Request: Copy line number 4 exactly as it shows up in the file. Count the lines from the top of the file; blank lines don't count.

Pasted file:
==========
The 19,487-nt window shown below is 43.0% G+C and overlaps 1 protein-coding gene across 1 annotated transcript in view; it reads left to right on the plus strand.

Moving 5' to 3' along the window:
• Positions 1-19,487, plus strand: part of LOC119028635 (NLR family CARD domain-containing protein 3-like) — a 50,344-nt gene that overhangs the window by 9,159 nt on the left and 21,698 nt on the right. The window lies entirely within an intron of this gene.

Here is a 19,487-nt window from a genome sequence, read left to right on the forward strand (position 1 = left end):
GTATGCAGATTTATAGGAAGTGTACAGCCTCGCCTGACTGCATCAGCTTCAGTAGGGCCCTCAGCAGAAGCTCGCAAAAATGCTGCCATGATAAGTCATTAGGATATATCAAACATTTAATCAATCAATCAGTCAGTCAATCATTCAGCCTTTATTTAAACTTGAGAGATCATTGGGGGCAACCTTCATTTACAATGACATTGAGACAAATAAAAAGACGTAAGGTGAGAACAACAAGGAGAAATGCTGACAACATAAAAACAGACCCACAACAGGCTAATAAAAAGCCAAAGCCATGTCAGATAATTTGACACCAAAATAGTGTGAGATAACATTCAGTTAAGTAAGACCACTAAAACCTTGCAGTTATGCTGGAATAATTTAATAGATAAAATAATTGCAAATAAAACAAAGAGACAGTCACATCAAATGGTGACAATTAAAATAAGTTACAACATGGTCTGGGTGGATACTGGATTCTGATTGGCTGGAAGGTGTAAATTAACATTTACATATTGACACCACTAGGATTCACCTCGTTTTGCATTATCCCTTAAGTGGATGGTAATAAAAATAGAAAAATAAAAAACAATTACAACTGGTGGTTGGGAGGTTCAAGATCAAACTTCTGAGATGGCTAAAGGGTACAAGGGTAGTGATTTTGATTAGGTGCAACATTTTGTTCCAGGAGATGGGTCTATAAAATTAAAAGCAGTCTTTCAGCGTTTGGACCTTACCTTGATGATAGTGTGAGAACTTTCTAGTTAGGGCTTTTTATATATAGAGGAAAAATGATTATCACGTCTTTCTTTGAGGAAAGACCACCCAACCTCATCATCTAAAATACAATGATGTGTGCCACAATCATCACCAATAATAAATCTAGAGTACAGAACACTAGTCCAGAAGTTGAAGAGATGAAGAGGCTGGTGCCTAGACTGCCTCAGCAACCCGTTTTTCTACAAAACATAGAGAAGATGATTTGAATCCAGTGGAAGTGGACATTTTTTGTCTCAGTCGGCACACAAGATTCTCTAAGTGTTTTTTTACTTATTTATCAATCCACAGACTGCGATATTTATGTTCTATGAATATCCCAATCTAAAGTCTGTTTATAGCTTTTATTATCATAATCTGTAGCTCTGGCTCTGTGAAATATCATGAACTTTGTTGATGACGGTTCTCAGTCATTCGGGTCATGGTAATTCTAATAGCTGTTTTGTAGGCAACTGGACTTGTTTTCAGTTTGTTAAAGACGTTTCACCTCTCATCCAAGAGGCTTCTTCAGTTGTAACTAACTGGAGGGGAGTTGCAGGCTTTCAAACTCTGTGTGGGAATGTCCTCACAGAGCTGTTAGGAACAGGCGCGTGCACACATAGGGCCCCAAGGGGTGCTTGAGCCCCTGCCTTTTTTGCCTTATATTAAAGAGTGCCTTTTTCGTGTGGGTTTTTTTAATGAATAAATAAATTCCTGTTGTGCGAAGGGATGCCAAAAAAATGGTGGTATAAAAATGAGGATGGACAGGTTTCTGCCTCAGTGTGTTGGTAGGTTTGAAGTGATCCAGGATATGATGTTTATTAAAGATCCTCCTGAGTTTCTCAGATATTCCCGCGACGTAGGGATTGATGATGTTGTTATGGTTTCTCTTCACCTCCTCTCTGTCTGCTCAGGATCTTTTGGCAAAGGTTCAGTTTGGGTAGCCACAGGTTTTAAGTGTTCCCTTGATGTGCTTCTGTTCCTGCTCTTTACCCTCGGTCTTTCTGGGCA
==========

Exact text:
Here is a 19,487-nt window from a genome sequence, read left to right on the forward strand (position 1 = left end):